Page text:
Google’s Chrome blog has set a December 2018 deadline for publishers to take down ads it deems abusive. Google encourages publishers to use it’s Abusive Experiences Report tool to identify abusive experiences and take them down.
Google defines abusive experience advertising as advertising that tricks users into taking an action that the user did not intend. For example, tricking them to click a button that results in a download.
Last year’s Chrome update protected users from popups and redirects. However this new crackdown will affect additional tricks sometimes used by scammers.
According to Google:
“These ads trick users into clicking on them by pretending to be system warnings or “close” buttons that do not actually close the ad. Further, some of these abusive ad experiences are used by scammers and phishing schemes to steal personal information.”
Google’s announcement said nothing about rankings or what will happen if a publisher fails to take down abusive advertising other than Chrome 71 will block the ads.
The announcement wields a stick but it’s a very small stick.
The announcement makes no mention of punitive actions beyond blocking the harmful ads, which may give bad actors little incentive to take down these kinds of abusive experiences. If Google is not already algorithmically penalizing sites with abusive advertising, this could serve as a warning of an algorithmic action against sites with abusive ads.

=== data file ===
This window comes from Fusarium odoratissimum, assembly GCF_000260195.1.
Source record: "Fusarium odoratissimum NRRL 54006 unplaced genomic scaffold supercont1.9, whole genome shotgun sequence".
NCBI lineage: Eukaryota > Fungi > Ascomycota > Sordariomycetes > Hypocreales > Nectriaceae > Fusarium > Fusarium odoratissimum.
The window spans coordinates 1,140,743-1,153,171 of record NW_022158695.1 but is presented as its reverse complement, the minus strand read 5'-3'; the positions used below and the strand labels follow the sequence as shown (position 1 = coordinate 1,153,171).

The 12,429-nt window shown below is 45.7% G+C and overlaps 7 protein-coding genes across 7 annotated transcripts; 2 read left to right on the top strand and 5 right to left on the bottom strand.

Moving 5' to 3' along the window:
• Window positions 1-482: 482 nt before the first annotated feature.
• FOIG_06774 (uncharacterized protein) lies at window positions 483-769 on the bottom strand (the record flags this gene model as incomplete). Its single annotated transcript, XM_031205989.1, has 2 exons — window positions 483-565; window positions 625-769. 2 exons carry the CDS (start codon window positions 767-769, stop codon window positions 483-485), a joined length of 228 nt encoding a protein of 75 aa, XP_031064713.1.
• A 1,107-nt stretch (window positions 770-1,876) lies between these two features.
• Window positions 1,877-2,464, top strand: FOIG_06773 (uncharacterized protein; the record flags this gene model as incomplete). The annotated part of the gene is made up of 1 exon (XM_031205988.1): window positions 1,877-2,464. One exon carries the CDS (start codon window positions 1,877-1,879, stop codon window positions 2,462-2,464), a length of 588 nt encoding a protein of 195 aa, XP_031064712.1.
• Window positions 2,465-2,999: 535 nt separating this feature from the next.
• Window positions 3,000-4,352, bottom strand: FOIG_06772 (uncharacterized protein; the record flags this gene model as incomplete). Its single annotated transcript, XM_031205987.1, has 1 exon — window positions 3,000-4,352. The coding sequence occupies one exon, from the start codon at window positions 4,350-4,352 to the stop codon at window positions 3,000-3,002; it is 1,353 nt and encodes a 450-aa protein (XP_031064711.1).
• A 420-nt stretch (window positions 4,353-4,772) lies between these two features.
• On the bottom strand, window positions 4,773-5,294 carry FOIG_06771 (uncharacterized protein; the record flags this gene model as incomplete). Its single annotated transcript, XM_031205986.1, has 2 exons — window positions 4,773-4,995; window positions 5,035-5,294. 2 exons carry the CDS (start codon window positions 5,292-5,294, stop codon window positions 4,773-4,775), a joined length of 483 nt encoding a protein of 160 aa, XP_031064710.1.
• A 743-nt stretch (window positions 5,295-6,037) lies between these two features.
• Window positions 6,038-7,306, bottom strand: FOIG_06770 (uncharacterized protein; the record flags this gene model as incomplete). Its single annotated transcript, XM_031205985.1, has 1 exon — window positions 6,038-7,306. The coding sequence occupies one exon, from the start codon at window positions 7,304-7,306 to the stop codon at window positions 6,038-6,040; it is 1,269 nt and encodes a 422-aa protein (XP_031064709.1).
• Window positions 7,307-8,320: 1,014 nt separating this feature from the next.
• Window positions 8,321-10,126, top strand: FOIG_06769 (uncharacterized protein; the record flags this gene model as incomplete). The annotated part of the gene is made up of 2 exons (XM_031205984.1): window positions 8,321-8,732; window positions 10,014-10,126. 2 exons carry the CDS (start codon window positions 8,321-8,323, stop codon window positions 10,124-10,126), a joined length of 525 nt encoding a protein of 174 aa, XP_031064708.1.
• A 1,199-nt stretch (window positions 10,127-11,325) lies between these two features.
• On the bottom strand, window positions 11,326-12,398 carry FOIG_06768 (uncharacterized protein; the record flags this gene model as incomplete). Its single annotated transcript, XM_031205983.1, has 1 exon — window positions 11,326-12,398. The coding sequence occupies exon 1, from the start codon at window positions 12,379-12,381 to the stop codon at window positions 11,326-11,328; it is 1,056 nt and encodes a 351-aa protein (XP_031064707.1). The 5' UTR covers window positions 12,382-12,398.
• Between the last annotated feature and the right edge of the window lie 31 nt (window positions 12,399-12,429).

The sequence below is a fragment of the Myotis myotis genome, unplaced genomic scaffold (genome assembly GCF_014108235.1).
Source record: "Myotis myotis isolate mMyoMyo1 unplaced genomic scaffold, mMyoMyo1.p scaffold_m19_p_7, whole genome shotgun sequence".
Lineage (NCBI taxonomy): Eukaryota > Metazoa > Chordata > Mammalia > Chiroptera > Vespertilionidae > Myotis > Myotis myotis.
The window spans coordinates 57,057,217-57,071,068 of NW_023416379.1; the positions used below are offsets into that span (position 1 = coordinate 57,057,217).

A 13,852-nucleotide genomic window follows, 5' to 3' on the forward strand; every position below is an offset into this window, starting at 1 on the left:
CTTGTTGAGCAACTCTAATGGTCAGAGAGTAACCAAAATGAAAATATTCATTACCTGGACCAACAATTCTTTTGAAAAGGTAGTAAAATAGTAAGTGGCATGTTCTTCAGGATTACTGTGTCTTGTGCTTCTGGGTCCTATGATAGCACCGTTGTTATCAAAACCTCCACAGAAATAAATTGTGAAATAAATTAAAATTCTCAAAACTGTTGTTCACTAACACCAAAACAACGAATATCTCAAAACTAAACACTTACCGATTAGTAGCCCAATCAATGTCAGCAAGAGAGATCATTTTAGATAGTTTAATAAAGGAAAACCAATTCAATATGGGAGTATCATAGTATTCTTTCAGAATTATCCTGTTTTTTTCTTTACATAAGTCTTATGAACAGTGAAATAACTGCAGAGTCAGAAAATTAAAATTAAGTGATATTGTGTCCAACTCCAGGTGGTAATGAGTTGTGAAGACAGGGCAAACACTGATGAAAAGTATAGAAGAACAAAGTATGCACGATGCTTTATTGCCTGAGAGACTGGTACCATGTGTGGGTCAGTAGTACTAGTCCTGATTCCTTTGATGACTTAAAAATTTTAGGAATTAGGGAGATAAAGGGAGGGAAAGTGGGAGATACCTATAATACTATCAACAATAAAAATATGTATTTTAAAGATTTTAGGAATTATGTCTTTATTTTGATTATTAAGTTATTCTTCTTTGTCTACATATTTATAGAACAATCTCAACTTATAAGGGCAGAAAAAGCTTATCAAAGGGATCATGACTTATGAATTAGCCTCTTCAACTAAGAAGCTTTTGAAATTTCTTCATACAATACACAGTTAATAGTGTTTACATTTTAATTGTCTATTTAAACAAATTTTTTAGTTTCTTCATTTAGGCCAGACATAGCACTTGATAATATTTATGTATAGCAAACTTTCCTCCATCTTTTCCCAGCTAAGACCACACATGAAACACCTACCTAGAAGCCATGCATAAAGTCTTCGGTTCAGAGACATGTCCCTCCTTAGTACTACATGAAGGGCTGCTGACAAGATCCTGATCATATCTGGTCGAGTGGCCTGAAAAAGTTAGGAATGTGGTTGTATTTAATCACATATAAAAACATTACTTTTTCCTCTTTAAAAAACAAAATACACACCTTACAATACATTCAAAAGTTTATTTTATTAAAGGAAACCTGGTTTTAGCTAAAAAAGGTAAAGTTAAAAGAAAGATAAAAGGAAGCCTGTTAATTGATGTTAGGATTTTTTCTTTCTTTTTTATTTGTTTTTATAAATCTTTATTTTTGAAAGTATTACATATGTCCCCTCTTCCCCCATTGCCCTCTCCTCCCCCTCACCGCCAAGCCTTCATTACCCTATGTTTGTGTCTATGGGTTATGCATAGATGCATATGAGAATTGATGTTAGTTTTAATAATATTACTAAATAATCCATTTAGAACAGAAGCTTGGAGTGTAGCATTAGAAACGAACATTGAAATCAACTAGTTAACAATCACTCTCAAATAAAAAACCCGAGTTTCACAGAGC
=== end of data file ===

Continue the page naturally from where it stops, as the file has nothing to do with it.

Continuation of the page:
If this is true, and this is speculation, then any algorithmic penalization would occur in December 2018. Under this scenario, the period between now and December 2013 could be considered a grace period allowing sites to avoid a penalty.
Google’s announcement made a reference to a small number of sites that continue to provide abusive experiences. But that word, small is relative in consideration of the size of the Internet.
Here’s what Google said:
“Starting in December 2018, Chrome 71 will remove all ads on the small number of sites with persistent abusive experiences.”
It’s an open question if using Google’s AdSense program means that your site is safe. In January 2018 Trend Micro reported that hackers were using Google’s DoubleClick to download unwanted apps. Perhaps not coincidentally, that is the example of a kind of abusive ad Google shared in it’s announcement.
This update coming to Chrome 71 may not affect your site. But it’s likely a prudent idea to check your site in the Abusive Experiences Tool to check if anything is flagged by Google as abusive.
Some ad networks publish advertising that is abusive.
Google’s Abusive Experiences Tool:
Read the announcement here:
Images by Shutterstock, Modified by Author
Screenshots by Author, Modified by Author
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